Is more sci-fi than horror, but giant ants are scary enough to warrant horror movie classification-and who’s to say a movie can’t be horror and sci-fi. Giant ants could be corny, but by using them sparingly and focusing on the investigation into the ants makes the story more realistic-or at least as realistic as giant ants can be.
Even if you’ve never seen the movie, you’ve heard references to pod-people. This movie is about a town whose residents are slowly being replaced by aliens, unbeknownst to them. The creep factor is turned up here by the knowledge that anyone around you may be an alien. It’s a story that’s been remade and retold several times, but the original is my favorite.
House on Haunted Hill (1959)
To be honest you can’t go wrong with any Vincent Price film, even ones that aren’t good in the technical sense are entertaining. My favorite of his films is House on Haunted Hill. This movie is ridiculous in the best, possible way. The plot twists are nonsensical and honestly the movie isn’t scary, but it is camp. House on Haunted Hill is campy horror at its finest. Several strangers are offered $10,000 if they last the night in this haunted house.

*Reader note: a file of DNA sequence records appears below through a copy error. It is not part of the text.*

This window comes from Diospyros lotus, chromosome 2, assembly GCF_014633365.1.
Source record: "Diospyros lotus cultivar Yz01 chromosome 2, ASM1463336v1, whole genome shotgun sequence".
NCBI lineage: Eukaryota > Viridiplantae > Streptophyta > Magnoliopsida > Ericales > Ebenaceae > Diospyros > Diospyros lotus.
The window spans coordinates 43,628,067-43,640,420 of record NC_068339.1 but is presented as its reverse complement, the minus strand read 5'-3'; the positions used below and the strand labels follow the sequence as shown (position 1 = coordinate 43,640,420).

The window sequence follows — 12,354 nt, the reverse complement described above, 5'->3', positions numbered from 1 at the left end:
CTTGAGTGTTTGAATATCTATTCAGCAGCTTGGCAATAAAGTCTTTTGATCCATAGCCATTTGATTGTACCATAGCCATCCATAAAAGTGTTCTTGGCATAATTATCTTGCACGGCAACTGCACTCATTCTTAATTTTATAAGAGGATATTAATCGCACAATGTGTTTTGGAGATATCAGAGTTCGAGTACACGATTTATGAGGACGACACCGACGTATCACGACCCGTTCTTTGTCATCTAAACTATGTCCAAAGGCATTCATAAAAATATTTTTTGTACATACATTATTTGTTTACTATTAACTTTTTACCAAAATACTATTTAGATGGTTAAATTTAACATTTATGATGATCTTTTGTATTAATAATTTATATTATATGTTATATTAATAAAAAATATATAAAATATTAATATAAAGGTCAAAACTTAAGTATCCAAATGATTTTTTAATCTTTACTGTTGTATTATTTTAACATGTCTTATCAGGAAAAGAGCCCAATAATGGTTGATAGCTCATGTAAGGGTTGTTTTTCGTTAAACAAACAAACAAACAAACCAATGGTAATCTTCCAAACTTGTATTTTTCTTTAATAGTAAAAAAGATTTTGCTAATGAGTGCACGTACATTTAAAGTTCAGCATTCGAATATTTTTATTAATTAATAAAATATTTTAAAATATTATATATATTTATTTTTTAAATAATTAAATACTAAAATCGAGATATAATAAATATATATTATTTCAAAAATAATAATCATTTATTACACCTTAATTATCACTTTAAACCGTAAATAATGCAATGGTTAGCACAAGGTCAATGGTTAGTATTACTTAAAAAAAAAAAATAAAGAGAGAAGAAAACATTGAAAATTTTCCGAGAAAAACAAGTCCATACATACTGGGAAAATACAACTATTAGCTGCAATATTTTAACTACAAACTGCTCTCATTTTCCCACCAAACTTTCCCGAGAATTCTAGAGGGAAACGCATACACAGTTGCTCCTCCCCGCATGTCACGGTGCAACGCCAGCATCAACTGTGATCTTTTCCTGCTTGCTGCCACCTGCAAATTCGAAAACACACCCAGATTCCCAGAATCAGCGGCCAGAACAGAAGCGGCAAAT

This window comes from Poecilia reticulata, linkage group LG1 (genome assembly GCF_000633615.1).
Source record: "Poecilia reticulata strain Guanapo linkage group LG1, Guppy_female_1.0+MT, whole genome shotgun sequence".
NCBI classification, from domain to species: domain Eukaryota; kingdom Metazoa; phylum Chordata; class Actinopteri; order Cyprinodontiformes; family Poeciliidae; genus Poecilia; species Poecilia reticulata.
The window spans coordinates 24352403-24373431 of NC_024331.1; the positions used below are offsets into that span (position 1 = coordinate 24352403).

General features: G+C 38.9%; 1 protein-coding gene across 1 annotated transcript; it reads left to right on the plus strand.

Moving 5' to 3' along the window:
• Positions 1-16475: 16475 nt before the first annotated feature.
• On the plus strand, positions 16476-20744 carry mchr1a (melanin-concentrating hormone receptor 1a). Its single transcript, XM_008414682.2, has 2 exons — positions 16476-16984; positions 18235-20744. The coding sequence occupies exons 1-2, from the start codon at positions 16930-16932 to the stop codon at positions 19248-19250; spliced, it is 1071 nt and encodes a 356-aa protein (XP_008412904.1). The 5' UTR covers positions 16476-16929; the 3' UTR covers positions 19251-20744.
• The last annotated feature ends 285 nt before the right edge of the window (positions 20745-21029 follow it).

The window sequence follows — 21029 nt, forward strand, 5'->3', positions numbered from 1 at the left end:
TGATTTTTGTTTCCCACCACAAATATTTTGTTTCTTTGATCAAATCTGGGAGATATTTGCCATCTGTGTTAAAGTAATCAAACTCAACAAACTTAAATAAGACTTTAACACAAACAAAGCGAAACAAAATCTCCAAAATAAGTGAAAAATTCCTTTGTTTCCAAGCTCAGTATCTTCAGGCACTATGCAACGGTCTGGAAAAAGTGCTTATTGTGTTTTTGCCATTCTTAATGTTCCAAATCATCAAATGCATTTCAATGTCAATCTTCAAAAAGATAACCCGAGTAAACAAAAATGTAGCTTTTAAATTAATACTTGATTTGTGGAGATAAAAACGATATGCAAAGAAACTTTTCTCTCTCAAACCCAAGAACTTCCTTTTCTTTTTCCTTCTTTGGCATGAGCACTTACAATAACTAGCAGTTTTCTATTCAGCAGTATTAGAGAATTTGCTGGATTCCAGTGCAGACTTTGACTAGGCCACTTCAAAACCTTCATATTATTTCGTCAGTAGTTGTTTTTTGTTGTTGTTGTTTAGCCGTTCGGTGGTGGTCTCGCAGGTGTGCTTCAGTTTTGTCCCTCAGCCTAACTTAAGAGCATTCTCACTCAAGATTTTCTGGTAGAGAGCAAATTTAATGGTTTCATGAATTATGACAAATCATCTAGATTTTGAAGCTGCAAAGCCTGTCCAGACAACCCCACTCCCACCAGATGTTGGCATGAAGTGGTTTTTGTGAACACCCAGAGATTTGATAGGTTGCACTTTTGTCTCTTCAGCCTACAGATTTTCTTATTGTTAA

I’m a huge Alfred Hitchcock fan and though Psycho may not be my favorite of his movies (that would be Rope or Rear Window depending on the day), it is responsible for the slasher genre as we know it. Without Psycho we don’t get Halloween or Friday the 13th. Hitchcock is known as the master of suspense for a reason. He spent his career redefining what tension, horror, and plot twists could be and none of his movies combine these elements better than Psycho. Peacock has the most complete library of Hitchcock movies, including Psycho.
The Haunting (1963)
If you loved Netflix’s The Haunting of Hill House then you should watch this movie adaptation of Shirley Jackson’s novel. You never see what’s haunting the inhabitants of the house, but the reactions and descent into madness is scary enough on its own. Are the ghosts the characters see real or not? This tense horror movie is much more faithful to the book so if you are expecting all the characters to be siblings then you will be disappointed.
Night of the Living Dead (1968)
Zombie stories have been traced back to the 17th century, but before George Romero got a hold of this subgenre it was basically dead. He breathed new life into the once dead story and created the modern zombie genre. Just think without this movie, The Walking Dead or iZombie probably wouldn’t exist. “They’re coming to get you, Barbara!”, still gives me chills.
Rosemary’s Baby (1968)
Look I’ve only seen this movie once and I will never watch it again. If you’ve never seen it then prepare yourself, it’s seriously chilling. In this movie a woman gives birth to Satan’s child. Honestly, I’ve blocked most of the movie from my memory. It freaks me out too much, and not in the way that you can laugh about it later. Watch if you dare.
What are your favorite classic horror movies? Share them with us in the comments below!